The annual Higher Education Research and Development (HERD) survey from the National Science Foundation again includes UMBC as a top recipient of federal research support.
The most recent survey aggregates federal research and development expenditures for fiscal year 2018. The survey data combines total funding from all federal agencies and also provides information on research funding from non-federal and non-governmental sources.
Overall, UMBC is ranked #148 in federal research funding for the 2018 fiscal year, and #173 in total research funding from all sources. The federal investment figures include funding from sources such as the Department of Defense, Department of Health and Human Services, and NASA, among others.
“The annual HERD Rankings represent a widely reviewed national comparison of institutional scholarly and research activities,” says Karl V. Steiner, vice president for research at UMBC. “The most recently released 2018 data represents the fourth consecutive year of growth in research expenditures for UMBC.”
A leader in studying Earth’s atmosphere
UMBC is now ranked #13 nationally in NASA funding and #27 in federal funding for geosciences, atmospheric sciences, and ocean research more broadly. Among the projects included in that funding was UMBC’s Hyper-Angular Rainbow Polarimeter (HARP) cubesat.
This small satellite, the size of a loaf of bread, was developed by a team of UMBC scientists, led by Vanderlei Martins, director of UMBC’s Earth and Space Institute. It was recently launched into space aboard a NASA rocket heading for the International Space Station. The satellite contains sensors that will collect information about Earth’s atmosphere, informing our understanding of pollution and climate.
Computing hardware to address infrastructure challenges
In computer and information sciences, UMBC ranked #69 in federal research support. Among awards in this area was NSF support for UMBC to lead a new $3 million research partnership to solve major infrastructure challenges with next-generation computing hardware.
Yelena Yesha, computer science and electrical engineering, serves as principal investigator for the five-year grant from the NSF Industry-University Cooperative Research Centers. UMBC launched the Center for Accelerated Real Time Analytics (CARTA) to complete computing hardware research supported by this grant. A portion of the NSF funds are also furthering collaborative research with partner institutions North Carolina State University; Rutgers University, Newark; Rutgers University, New Brunswick; and Tel Aviv University. UC San Diego and the University of Utah are also collaborating, and industry partners like Seagate and Morgan Stanley are engaged in this work as well.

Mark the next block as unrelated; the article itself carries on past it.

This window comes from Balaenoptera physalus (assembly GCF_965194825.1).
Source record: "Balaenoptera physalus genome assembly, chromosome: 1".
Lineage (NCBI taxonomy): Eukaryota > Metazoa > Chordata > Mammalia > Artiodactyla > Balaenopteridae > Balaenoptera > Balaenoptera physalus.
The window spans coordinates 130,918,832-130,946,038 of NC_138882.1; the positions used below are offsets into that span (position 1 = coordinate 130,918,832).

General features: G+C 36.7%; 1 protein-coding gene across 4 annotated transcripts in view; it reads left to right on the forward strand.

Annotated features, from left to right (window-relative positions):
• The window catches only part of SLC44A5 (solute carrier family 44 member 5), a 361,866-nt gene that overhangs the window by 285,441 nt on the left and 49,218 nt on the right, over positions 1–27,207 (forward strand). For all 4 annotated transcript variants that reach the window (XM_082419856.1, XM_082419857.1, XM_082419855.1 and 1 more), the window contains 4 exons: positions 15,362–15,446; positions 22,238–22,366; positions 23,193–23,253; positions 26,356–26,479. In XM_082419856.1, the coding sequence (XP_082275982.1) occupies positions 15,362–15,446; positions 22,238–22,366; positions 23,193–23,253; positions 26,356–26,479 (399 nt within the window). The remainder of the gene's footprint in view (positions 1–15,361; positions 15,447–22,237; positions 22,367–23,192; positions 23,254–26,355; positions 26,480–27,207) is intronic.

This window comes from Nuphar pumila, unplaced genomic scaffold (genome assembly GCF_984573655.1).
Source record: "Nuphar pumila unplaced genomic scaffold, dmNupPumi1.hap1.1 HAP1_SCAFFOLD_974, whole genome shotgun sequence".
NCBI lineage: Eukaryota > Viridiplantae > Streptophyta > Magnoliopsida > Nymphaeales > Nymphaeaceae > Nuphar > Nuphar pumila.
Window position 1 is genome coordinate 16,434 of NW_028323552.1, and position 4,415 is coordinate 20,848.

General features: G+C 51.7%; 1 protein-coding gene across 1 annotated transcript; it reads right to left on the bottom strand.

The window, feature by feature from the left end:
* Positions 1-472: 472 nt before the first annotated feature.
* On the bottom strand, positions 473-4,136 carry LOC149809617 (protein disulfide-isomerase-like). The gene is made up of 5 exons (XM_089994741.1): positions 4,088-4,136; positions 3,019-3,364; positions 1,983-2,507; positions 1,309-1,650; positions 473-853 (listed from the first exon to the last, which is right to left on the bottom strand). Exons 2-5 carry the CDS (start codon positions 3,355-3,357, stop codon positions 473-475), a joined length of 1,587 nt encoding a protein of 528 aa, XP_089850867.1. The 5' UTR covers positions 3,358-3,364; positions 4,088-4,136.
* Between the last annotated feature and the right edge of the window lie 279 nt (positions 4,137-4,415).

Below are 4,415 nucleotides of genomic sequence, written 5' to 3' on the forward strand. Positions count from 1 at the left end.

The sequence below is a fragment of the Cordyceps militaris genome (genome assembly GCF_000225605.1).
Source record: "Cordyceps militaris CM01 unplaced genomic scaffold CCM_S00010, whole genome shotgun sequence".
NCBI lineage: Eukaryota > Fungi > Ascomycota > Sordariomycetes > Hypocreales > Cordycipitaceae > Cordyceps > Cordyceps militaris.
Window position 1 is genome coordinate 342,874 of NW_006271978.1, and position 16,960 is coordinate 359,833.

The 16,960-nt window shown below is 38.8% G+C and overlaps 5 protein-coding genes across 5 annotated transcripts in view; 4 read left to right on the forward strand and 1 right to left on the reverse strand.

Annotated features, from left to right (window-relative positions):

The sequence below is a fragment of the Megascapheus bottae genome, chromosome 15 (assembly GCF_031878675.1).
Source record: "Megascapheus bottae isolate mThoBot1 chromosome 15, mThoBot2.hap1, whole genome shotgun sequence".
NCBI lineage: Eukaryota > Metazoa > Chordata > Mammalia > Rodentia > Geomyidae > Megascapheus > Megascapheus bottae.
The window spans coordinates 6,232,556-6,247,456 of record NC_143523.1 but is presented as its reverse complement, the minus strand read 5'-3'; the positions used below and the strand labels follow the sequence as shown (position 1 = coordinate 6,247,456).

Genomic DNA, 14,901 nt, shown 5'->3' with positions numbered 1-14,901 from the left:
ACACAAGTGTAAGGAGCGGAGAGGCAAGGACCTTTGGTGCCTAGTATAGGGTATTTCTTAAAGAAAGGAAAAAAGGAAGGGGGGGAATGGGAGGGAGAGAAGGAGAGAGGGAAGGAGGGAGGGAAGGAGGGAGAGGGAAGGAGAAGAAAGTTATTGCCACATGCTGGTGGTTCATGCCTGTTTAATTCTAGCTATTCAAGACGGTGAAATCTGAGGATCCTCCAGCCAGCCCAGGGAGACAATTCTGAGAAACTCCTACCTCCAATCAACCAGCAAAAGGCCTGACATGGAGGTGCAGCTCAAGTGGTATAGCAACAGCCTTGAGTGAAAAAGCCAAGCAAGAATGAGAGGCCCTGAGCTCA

Yesha explains, “CARTA will usher in the era of accelerated real-time analytics by effectively utilizing innovative technologies such as cognitive computing, machine learning, and quantum computing to address our nation’s global competitive challenges in health security, disaster mitigation, and the emerging artificial intelligence revolution.”
Social science research to address health disparities
In the social sciences, UMBC ranks #27 in federal research dollars among universities nationwide. UMBC psychology faculty received a particularly high number of federal grants in 2018, including Danielle Beatty Moody (NIH funding), Shawn Bediako (NSF funding), Chris Murphy (DHHS-NIH funding), and Shari Waldenstein ( DHHS-NIH funding, as well as support from the VA Medical Center in Baltimore). Additionally, Christine Yee, economics, received a research grant from the U.S. Department of Veterans Affairs.
Beatty Moody is director of UMBC’s Social Determinants of Health Lab. In 2018 she was the PI on three NIH grants, funded through the National Institute of Aging. They all focused on the HANDLES study, which stands for Health Aging in Neighborhoods of Diversity across the Life Span. Beatty Moody’s team examined health disparities among middle-aged and older residents of Baltimore. This includes the relationship between factors like structural discrimination and early life experiences with cognitive decline and cardiometabolic measures.
“We are proud of the broad impact of our work, from the social sciences, to computing, to our close relationship with NASA Goddard,” says Steiner. “I am pleased with the continued efforts and growing success of our entire research community.”
Banner image: Research team of Vanderlei Martins, professor of physics, with a model of the HARP satellite. Photo by Marlayna Demond ’11 for UMBC